The LoHud Yankees Blog

A New York Yankees blog by Chad Jennings and the staff of The Journal News

Postgame notes: “He hit it where no one could catch it”

Posted by: vmercogliano - Posted in Misc on Jul 30, 2012 Print This Post Print This Post | Email This Post Email This Post

There were plenty of positives for the Yankees to take away from in tonight’s 3-2 loss to the Boston Red Sox, but the bottom line in the clubhouse was that a loss is a loss.

“It’s tough,” Russell Martin said. “I felt like Hiro kept us in the game. He threw the ball really well. Really just one mistake early in the game to (Ryan) Sweeney, but other than that he was tremendous.”

Hiroki Kuroda gutted his way through eight innings, allowing just two runs on seven hits while striking out four. The key to his outing was inducing four double plays, as he continues to show the ability to bear down in a big spot.

The Yankees also got positive contributions from Russell Martin, and Nick Swisher had two hits in his return to the lineup after an eight day absence. But the rest of the Yankee bats went cold against Red Sox starter Felix Doubront, and David Robertson got burned by a game-winning bloop hit from Pedro Ciriaco in a wild top of the tenth.

“It’s tough, but it’s part of the game,” Robertson said. “I made a good pitch, but he hit it where no one could catch it. It’s a tough break.”

• This was the second consecutive game in which Ciriaco came up with the big hit. He’s earning the reputation of a Yankee killer, with an even .500 average (11 for 22) with six RBI in six games against the Yankees this season. “Fastball in, trying to jam him,” Martin said of the pitch that Ciriaco blooped into right field. “We did just that, but he found a hole and caught a break.”

• Prior to Ciriaco’s hit, there was some controversy and fireworks in the tenth. Will Middlebrooks got hit in the hand, but rather than being awarded first base, it was determined by the umps that he was attempting to lay down a bunt. Red Sox manager Bobby Valentine ended up getting tossed, much to the delight of the crowd. He was immediately followed by Josh Beckett, who got the boot for shouting from the dugout. “I probably would have argued myself,” Girardi said. “But I thought he attempted to bunt.”

• Robertson ended up giving up a single to Middlebrooks, but he felt that the most important at-bat of the inning was the first one — a walk to Jarrod Saltalamacchia. “Leadoff walks always come back to haunt you,” D-Rob said.

• While Robertson wasn’t at his best, Kuroda put forth a really gutsy effort. After giving up two runs in the second on a double from Sweeney, he did a great job of limiting damage throughout the game. He has not earned a loss in his last seven starts. “I think even though I gave up some hits, I tried concentrating on keeping everything down and I was able to get some double plays,” Kuroda said.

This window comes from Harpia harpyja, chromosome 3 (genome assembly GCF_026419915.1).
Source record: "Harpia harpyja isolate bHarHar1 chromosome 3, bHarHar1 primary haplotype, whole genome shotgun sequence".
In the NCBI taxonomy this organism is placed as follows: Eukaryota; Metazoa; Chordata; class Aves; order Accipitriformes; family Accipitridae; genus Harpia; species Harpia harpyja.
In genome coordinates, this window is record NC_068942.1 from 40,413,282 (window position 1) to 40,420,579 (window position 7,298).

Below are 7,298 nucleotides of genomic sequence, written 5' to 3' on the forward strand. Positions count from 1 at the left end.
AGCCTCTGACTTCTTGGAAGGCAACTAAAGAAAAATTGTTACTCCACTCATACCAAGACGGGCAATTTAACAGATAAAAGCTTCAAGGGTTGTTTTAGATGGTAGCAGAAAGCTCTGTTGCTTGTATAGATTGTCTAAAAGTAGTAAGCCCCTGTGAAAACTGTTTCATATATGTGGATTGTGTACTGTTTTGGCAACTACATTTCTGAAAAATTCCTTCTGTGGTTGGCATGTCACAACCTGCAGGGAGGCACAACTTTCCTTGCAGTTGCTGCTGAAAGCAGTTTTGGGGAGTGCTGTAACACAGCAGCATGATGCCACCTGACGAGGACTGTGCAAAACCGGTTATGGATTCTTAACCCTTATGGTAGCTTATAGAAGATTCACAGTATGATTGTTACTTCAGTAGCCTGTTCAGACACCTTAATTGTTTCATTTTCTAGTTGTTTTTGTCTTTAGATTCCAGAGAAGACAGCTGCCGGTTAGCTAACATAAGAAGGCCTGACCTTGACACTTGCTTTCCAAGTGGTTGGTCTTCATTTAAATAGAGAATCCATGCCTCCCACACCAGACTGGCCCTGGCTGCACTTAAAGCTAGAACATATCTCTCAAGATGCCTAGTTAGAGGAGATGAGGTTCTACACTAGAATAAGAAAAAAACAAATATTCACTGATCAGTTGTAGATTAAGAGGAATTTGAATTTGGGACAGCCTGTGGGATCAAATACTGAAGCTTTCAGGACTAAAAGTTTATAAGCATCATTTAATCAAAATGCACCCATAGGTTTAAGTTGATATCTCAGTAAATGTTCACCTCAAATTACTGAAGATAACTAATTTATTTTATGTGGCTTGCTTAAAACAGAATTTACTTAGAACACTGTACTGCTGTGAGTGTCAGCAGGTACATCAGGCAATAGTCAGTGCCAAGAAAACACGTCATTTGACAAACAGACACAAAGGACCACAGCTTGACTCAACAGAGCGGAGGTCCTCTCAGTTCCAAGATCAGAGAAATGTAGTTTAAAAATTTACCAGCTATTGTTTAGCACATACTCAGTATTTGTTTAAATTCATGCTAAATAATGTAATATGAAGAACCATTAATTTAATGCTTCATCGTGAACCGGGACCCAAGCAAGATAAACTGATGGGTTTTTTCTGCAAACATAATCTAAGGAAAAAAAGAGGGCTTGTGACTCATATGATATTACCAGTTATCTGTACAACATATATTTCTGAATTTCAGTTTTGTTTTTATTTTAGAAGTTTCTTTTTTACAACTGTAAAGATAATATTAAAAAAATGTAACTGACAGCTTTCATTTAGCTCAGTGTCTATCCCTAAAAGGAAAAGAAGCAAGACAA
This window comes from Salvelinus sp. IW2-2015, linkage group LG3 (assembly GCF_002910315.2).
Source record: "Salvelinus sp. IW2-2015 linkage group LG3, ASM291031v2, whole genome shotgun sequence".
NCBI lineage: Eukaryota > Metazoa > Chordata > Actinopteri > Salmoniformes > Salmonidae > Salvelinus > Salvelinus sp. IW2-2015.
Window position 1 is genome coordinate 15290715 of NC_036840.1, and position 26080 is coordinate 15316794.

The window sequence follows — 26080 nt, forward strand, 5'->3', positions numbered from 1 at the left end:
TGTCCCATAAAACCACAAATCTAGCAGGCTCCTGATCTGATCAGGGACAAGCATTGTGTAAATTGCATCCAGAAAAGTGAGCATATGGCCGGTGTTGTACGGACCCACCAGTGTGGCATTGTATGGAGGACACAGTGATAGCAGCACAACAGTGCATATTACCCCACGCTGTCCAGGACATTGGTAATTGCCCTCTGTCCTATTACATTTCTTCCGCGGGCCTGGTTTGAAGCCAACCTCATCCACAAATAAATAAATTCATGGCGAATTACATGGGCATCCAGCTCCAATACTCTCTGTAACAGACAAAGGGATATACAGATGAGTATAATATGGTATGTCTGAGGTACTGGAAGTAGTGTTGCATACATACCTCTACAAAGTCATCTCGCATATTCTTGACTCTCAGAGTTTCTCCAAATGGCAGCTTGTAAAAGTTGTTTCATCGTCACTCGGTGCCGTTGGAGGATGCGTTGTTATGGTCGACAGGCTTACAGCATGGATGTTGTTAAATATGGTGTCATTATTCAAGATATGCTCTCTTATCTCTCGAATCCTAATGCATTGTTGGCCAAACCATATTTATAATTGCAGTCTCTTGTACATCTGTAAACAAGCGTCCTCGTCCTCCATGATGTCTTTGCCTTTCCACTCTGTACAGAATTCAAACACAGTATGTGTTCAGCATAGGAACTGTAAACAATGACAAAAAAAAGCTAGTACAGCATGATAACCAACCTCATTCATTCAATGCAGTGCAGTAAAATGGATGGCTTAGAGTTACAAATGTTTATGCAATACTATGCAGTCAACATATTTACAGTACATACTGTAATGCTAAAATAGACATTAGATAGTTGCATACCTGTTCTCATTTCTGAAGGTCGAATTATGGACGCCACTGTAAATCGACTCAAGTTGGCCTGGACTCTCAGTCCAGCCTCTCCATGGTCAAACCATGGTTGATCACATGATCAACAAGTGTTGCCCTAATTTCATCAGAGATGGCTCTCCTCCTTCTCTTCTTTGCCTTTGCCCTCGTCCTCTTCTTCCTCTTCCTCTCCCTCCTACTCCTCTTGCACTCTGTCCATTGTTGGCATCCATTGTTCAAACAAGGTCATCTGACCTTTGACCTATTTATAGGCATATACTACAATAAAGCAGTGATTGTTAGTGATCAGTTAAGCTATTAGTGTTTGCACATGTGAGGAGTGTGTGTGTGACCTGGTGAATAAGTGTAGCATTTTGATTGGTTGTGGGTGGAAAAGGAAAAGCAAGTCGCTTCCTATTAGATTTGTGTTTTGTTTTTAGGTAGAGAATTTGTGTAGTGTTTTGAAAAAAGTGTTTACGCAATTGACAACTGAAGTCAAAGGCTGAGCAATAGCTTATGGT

• Before Ciriaco put Boston ahead in the tenth, it was Martin who looked like he would be the star of the game. He’s still hitting under .200, but he went 2 for 2 with two walks, two RBI and a big homer. He led off the seventh with a solo shot, and then laced a clutch, two-out RBI single up the gut to tie the game at 2-2 in the eighth. “We’ve said all along that we thought his at-bats in the second half have been really good,” Joe Girardi said. “And we see a different hitter. He had two big RBI tonight – the only two that we get.”

• Martin didn’t really seem to buy into the idea that he looks like a different hitter, but he did admit to feeling much more comfortable at the plate. “I don’t know if I feel like a different hitter,” he said. “I feel good right now. I feel like I’m seeing the ball well, and that’s the first key…. I’m holding my hands a little bit higher; I feel like I’m a bit freer out there. I feel like my hands are going through the zone better.”

• Before Martin put some runs on the board later in the game, Doubront had looked very sharp through the first six innings. He struck out seven and allowed just four hits, not giving up many hard hit balls at all. He did walk five — which is what drove up his pitch count and forced him to come out with one out in the seventh — but the Yankees failed to make him pay for the extra baserunners. “Just using all of his pitches,” Girardi said of Doubront. “His changeup was good, his fastball was locating, his cutter was good, and he threw enough curveballs to keep our guys off balance.”

• Ichiro ended up with an infield single and a stolen base, but he also came up lame in a couple of big spots. In each of his first two at-bats he came up with two runners on, but he failed to do anything productive in either situation. He still doesn’t seem to be driving the ball with authority.

• Girardi was asked if he felt that the Red Sox are playing with more of a sense of urgency than the Yankees. Boston has been up-and-down all season, and will need a strong final two months to reach the postseason. “I think from everything that I see, they’re not uptight,” he said. “I think they’re playing pretty loose… They’re a talented group – no doubt about it.”

• The biggest reason that the Yankees struggled to score runs tonight: their 1-4 hitters combined to go 1 for 19 with six strikeouts. Ouch.

• The Yankees — who were the hottest team in baseball for a stretch of over a month — have now lost seven out of 10. Blip in the radar? Or legitimate reason to be concerned?

• Also, can you believe that this was the first extra inning game at Yankee Stadium this season?

Associated Press photos




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